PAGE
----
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Marijuana and its effects on the brain

  • Posted on- Aug 21, 2015
  • 1617 Views

Marijuana, also known as cannabis or ganja, is obtained from the flowers, leaves, and the seeds of the cannabis plant. Hashish is the name of the sticky resin obtained from the flowers of the female cannabis plant. Marijuana contains almost 60 cannabinoids, the psychoactive compounds, of which the main active chemical is the THC or the delta-9-tetrahydrocannabinol.

Cannabis has been used by the mankind since ancient times. However, a growing trend of using it for recreational and medicinal purposes was witnessed in the 20th century. Many countries of the world prohibit the use, possession, and sale of this drug. However, the supporters of medical marijuana claim that weed can have several health benefits, if used in proper dosage.

Effects of Cannabis on the Brain

More than 400 different chemicals are found in the cannabis plant, of which 60 chemicals come under the category of cannabinoids. THC is the main cannabinoid that is responsible for producing the typical effects that weed users’ experience.
  • When marijuana is inhaled, the compound THC reaches the brain within a few seconds and activates its reward system. This is the reason why the users of marijuana experience euphoria and a sense of relief from stress or anxiety. The users often describe the effects of marijuana as somewhat relaxing and mellow.
  • In the brain, the compound THC binds to the cannabinoid receptors of the nerve cells. These receptors are normally activated by the neurotransmitter anandamide. Anandamide is actually a type of cannabinoid, just like THC. So, THC basically mimics the actions of anandamide by binding to the cannabinoid receptors present in the brain.
  • The cannabinoid receptors are mostly found in those regions of the brain, which control short-term memory, thought, coordination, sensation of pleasure, learning, and problem solving. A large of number of these receptors are present in the hippocampus, cerebellum, and basal ganglia. Located within the temporal lobe, the hippocampus is concerned with retaining short-term memory. So, a high level of THC can affect short-term memory or the ability to recollect recent events, by binding to the cannabinoid receptors present in the hippocampus.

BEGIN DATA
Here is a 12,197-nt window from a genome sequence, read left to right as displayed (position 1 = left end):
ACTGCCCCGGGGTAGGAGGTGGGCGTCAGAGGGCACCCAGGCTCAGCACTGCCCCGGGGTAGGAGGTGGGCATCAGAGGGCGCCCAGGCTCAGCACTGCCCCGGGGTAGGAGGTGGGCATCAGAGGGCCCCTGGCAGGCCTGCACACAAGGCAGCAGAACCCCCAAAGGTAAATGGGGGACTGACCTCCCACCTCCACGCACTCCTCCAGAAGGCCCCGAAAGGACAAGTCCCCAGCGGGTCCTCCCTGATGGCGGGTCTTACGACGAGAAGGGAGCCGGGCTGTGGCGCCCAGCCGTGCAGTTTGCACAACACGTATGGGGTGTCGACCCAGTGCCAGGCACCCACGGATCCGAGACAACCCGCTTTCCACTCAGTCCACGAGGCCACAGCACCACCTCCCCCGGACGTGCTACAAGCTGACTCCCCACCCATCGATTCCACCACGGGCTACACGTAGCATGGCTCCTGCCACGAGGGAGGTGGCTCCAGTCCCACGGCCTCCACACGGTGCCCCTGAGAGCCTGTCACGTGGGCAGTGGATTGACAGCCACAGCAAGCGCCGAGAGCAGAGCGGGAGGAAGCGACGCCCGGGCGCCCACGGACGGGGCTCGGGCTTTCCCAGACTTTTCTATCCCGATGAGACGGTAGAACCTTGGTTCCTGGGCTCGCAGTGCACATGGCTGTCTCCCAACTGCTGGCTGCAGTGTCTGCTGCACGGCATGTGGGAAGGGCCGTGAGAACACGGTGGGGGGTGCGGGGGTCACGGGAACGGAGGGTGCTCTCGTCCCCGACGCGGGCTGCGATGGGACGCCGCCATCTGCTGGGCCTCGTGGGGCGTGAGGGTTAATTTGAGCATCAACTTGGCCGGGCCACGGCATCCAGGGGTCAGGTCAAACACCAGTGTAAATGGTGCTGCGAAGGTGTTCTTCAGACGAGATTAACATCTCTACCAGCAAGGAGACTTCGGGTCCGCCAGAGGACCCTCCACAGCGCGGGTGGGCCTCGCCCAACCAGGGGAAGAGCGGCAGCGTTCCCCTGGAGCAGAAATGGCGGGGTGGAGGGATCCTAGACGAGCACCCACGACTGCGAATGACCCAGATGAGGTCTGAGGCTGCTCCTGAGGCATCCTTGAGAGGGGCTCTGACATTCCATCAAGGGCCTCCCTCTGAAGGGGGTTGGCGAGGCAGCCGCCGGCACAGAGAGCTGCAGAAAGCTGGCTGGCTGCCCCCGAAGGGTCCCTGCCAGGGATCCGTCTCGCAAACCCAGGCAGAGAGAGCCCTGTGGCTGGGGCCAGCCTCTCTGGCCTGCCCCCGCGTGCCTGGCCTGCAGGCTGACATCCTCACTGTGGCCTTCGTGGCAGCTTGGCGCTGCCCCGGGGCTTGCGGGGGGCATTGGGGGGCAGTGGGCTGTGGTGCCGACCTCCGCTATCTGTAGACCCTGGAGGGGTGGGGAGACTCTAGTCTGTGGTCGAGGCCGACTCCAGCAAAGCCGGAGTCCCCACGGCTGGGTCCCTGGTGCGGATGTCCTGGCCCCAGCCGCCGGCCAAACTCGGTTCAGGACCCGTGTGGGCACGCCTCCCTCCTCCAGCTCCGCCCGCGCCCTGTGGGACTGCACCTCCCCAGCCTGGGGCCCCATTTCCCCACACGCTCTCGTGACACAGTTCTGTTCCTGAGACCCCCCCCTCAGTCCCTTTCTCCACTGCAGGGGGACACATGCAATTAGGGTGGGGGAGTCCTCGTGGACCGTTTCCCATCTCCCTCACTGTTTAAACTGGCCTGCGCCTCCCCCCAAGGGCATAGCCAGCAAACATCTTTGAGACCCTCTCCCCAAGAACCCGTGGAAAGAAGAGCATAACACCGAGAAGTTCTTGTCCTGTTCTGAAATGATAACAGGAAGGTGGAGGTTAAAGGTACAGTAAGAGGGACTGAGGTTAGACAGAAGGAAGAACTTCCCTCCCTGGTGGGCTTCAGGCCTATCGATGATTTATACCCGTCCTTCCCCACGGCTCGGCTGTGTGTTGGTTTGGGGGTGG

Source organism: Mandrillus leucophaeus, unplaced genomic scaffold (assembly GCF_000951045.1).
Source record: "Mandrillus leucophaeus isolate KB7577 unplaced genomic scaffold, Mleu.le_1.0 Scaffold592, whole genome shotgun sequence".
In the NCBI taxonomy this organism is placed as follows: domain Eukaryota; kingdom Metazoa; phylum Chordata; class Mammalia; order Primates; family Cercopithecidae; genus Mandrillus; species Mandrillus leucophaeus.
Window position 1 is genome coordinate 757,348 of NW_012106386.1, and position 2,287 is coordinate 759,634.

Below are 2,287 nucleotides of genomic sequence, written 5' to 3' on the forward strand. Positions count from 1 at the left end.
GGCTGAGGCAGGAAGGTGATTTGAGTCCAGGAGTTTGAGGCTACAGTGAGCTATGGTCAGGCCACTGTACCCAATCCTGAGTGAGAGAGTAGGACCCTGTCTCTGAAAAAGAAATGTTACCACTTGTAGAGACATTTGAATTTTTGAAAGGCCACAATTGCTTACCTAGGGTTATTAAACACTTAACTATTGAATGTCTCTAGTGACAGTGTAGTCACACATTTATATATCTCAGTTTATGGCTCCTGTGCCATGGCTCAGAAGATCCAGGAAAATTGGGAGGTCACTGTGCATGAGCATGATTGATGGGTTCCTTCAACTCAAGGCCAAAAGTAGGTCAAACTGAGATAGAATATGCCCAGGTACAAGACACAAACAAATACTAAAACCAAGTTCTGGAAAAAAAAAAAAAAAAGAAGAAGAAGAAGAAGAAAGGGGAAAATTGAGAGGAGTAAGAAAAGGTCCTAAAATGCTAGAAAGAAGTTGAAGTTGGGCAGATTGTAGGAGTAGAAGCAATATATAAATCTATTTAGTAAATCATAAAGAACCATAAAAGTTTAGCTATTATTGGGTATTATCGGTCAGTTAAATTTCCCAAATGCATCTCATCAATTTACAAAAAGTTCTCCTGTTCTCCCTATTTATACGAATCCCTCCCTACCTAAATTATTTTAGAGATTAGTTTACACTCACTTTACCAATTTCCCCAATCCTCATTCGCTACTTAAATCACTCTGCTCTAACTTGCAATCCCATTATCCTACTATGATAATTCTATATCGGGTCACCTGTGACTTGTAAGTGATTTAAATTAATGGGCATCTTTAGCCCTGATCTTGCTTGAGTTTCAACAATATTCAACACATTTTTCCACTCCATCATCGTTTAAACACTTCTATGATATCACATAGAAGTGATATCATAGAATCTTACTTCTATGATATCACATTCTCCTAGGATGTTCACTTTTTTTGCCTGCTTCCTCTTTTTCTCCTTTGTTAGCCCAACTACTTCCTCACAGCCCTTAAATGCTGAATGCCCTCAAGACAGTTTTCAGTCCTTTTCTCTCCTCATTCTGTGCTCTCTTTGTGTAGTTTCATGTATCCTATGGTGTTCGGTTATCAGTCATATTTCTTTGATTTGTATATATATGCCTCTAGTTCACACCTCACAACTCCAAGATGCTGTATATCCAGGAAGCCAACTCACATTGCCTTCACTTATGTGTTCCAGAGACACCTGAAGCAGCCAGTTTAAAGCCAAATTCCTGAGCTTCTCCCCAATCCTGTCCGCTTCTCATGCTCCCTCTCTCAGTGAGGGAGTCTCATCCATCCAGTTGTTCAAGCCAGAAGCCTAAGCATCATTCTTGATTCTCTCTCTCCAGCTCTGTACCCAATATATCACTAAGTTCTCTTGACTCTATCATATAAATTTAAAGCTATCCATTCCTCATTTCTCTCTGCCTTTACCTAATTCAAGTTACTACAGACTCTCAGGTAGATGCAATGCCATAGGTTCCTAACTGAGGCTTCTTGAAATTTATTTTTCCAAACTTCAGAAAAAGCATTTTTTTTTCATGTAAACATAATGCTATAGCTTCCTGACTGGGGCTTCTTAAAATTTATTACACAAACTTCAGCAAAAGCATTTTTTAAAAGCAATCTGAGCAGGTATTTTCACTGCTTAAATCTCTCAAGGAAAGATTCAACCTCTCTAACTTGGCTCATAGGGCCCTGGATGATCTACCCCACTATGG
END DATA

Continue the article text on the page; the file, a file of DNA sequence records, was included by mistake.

• THC can also bind to the receptors found in the cerebellum and basal ganglia, which are responsible for maintaining coordination and unconscious muscle movements respectively. So, THC can affect coordination by acting on the cerebellum and basal ganglia.
  • Dopamine is the neurotransmitter that is known as the feel-good brain chemical, mainly because it activates the brain's reward system. THC can stimulate the brain cells to release dopamine, and thus produce a pleasurable sensation.
  • Apart from these, many people feel an increase in their appetite after smoking marijuana. This effect can also be attributed to the compound THC. THC is thought to increase appetite by interacting with the cannabinoid receptors present in the hypothalamus.

The cannabis plant has been in use for medicinal purposes for a long period of time. So far, medical cannabis has been legalized in several states of the United States, Canada, and five European countries, when it is recommended for pain relief, nausea, and for relieving certain symptoms associated with chronic illnesses. Several studies have also been carried out to find out the positive effects of THC and other cannabis compounds, and many of which have noted that these compounds can actually have some positive health effects.

Though several studies have been conducted to find out the effects of continuous or long-term use of cannabis on the brain, their results are largely inconsistent. So, we have limited understanding about the long-term effects of marijuana on the brain. Only future research in this area can give us a definite answer whether marijuana is addictive or whether it has any adverse effect on the brain. However, its regular use at an early age is largely believed to be associated with an increased risk of mental illnesses.